Last thread hit bump limit, serendipitously just as I was wrapping up my review of Friendship is Optimal
. Despite the thread being over limit, I responded to a couple more posts dealing with Optimal
because I wanted to start fresh with a new topic for this thread. Any further discussion of Optimal
or Past Sins
I would like to remain in the previous thread until it 404s, which I will still check for replies.
Previous thread: >>248482 →
Anyway, our current reading queue is:The Sun and the Rose
by soulpillarFallout: Equestria
If you would like to suggest anything for the queue, please feel free to do so.
And with that, we shall now commence reading:The Sun and the Rose
by soulpillarChapter 1: Lavender and Beeswax
Alright, first impressions. I've really got to learn to stop saying this, but so far this appears to be a more competently-written work than the last thing I read. The prose in the first few paragraphs is eloquent, if maybe a little overly florid, though I can usually forgive that if the author doesn't go overboard with it. In any case, this guy seems like he can actually write, so I'm willing to give him the benefit of the doubt until he does something to earn himself a gay nickname.
Also working in his favor is that his story dives right into the action, while still managing to set a compelling scene. Soulpillar manages to avoid the pitfalls of both Peen Stroke's opening (well written in eloquent language, but slow-paced and with description that is heavy handed at times) and Assman's (direct to the point and evenly paced, but utterly devoid of any feeling or mood). We've got a fairly good middle ground here, and I'm starting this off in a state of cautious optimism.
This, however:>A dull blue glow reflected off the hurriedly arranged pieces of battered plate on his body. His left arm and shoulder encased in a full steel pauldron and gauntlet whilst his right arm bore only an iron spaulder and a leather glove. Either leg had a metal shin guard strapped over well-worn leather boots. While a hauberk, a white tabard and an over-stuffed leather traveling pack stacked down on his shoulders. His gear rattled with each shift of his body, unbalanced, ill-kept.
Again, the writing is good, but this is probably a little more detail than I would have gone into about the particular type of armor a character is wearing. That's a matter of preference, though; plenty of well-respected fantasy authors do shit like this all the time. Terry Goodkind, who I like, will blather on for entire paragraphs describing the type and number of pillars in a room; George R.R. Martin, who I also like, spends more time describing what characters are eating than any author I've ever read (which is no surprise, considering what a fat fuck he is). So again, cautious optimism here.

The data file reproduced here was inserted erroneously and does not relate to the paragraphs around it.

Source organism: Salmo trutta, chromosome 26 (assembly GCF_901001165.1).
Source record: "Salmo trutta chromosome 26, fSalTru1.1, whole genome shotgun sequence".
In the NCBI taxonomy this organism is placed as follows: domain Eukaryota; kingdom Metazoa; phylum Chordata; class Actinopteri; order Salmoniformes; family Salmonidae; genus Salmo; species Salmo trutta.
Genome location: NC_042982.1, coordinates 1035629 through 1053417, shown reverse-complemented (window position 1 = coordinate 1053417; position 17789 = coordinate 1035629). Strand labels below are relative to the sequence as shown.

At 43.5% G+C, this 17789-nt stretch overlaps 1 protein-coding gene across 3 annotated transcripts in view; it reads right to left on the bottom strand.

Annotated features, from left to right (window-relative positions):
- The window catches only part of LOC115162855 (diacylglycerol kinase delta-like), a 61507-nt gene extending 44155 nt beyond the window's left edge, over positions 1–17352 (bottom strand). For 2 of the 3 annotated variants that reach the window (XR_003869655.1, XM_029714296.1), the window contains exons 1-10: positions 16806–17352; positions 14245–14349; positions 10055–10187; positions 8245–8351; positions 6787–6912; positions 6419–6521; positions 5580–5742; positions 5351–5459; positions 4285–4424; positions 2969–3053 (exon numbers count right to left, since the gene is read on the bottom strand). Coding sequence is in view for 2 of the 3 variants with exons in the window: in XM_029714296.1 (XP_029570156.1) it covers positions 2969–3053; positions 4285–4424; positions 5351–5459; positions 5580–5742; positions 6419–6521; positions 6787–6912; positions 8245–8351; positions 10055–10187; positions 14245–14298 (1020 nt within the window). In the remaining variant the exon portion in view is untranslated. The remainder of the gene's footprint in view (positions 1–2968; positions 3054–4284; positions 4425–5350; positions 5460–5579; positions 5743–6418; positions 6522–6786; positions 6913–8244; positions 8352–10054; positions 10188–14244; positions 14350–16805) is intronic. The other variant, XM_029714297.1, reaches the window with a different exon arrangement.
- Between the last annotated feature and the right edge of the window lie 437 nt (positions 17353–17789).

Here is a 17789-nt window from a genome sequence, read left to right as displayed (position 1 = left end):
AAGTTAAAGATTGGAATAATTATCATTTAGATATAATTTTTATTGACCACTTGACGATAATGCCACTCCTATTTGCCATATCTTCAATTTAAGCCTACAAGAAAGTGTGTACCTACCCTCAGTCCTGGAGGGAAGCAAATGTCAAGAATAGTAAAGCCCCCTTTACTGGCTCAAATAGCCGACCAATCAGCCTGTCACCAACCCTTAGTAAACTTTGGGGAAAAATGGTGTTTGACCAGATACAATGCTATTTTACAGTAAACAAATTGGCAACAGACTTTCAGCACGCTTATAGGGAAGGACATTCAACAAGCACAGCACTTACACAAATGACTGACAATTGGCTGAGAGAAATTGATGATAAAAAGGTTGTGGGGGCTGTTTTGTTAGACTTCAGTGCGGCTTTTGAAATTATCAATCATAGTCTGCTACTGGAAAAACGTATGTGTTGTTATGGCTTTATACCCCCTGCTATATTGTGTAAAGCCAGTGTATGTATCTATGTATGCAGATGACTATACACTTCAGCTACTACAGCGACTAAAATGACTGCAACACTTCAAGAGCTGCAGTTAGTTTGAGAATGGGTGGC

Oh, also:>While a hauberk, a white tabard and an over-stuffed leather traveling pack stacked down on his shoulders.
This should not be a complete sentence as written. "While" usually indicates that you are either continuing a thought from a previous sentence, or are going to append an additional related thought to the end of this one. The author could have probably appended "while a hauberk..." to the end of the previous sentence using a comma, or alternatively he could have just kept this as it's own sentence and dropped the "while," turning it into "A hauberk, a white tabbard and an over-stuffed leather traveling pack stacked down on his shoulders."
Anyway, the scene itself does a decent enough job of grabbing our attention. An unknown character, who by all appearances is human and appears to come from some kind of fantasy and/or medieval-type world, has just stepped through a magic mirror.
The author actually gives us quite a bit of essential information in a relatively compact amount of text: this character dressed hurriedly, suggesting that he's dealing with an unexpected or emergency situation. His helmet has been nigger-rigged with extra protection for his eyes and mouth, which we are told is to ward off some type of miasma, so we know the air in the place he's going is toxic to breathe. The mention of the mirror portal establishes clearly that he is traveling from one dimension to another, and that we are dealing with a universe that has magic.
Finally, a purpose for all of this is established:>Uncle was quite specific; bring back Cecilia and nothing more.
All in all, what we have here so far is a pretty well-written opening. It gives us enough information to understand what is going on, while at the same time withholding enough that our desire to know more intensifies. It provides us a good visual and sets a good scene, without being too verbose in its description (except for the bit about the armor that I mentioned). Cautious optimism remains so far intact.>He looked around, shadows and shapes tested his mettle.
This could probably have been worded differently. For one thing, grammatically he should either use a semicolon after "around", or else change "tested" to "testing" if he wants to use the comma. For another, although this usage is technically correct, referring to what this character is currently doing as a "test of mettle" doesn't quite feel right.
Having one's mettle tested usually implies a battle or direct confrontation; in this case, he's just exploring a hallway that might have something dangerous in it. He's on his guard and wary of the shadows and shapes he sees as potential threats, but so far nothing is testing his mettle. The impression this man gives is that of a seasoned warrior, so a mere dark hallway probably wouldn't set him off this much. I'd probably just go with "He looked around, shadows and shapes keeping him on his guard," or something to that effect.